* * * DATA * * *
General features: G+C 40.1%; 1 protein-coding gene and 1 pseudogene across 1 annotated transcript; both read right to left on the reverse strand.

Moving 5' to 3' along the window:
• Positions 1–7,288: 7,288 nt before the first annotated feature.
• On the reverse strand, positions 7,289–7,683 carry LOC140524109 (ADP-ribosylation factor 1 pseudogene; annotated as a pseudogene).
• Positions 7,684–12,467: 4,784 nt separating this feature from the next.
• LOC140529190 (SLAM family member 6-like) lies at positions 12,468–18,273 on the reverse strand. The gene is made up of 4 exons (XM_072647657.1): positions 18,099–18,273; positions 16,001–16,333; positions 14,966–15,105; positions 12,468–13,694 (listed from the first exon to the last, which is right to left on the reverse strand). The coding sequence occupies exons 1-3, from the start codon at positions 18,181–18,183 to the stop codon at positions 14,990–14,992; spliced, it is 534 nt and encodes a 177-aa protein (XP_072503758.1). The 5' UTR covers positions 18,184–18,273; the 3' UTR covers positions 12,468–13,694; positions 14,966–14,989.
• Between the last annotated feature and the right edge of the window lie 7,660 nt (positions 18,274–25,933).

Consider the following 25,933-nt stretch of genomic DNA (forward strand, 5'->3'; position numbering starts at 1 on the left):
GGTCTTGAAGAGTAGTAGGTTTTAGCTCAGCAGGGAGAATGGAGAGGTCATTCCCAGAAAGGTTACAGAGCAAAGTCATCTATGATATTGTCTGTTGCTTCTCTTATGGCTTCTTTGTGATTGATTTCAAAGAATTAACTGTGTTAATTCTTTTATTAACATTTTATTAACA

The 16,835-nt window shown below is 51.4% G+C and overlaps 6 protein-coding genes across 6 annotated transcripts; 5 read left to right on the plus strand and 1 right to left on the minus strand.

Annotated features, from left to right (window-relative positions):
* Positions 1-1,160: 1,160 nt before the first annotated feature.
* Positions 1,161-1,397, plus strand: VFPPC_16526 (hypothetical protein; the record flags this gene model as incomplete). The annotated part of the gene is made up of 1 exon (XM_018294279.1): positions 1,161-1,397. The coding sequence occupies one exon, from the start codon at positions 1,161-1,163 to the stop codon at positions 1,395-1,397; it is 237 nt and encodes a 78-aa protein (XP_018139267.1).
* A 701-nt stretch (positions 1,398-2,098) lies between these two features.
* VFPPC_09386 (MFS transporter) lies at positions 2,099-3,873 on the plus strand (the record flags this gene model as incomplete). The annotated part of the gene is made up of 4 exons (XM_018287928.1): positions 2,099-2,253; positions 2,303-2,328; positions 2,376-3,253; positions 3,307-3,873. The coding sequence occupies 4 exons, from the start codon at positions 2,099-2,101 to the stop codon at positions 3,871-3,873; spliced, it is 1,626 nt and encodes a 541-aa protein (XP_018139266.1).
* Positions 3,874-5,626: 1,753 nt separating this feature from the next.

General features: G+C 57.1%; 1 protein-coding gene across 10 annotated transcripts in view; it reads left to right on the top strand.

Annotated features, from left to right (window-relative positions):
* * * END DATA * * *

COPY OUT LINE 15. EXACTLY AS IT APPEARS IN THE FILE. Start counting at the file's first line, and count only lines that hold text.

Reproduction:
* VFPPC_09386 (MFS transporter) lies at positions 2,099-3,873 on the plus strand (the record flags this gene model as incomplete). The annotated part of the gene is made up of 4 exons (XM_018287928.1): positions 2,099-2,253; positions 2,303-2,328; positions 2,376-3,253; positions 3,307-3,873. The coding sequence occupies 4 exons, from the start codon at positions 2,099-2,101 to the stop codon at positions 3,871-3,873; spliced, it is 1,626 nt and encodes a 541-aa protein (XP_018139266.1).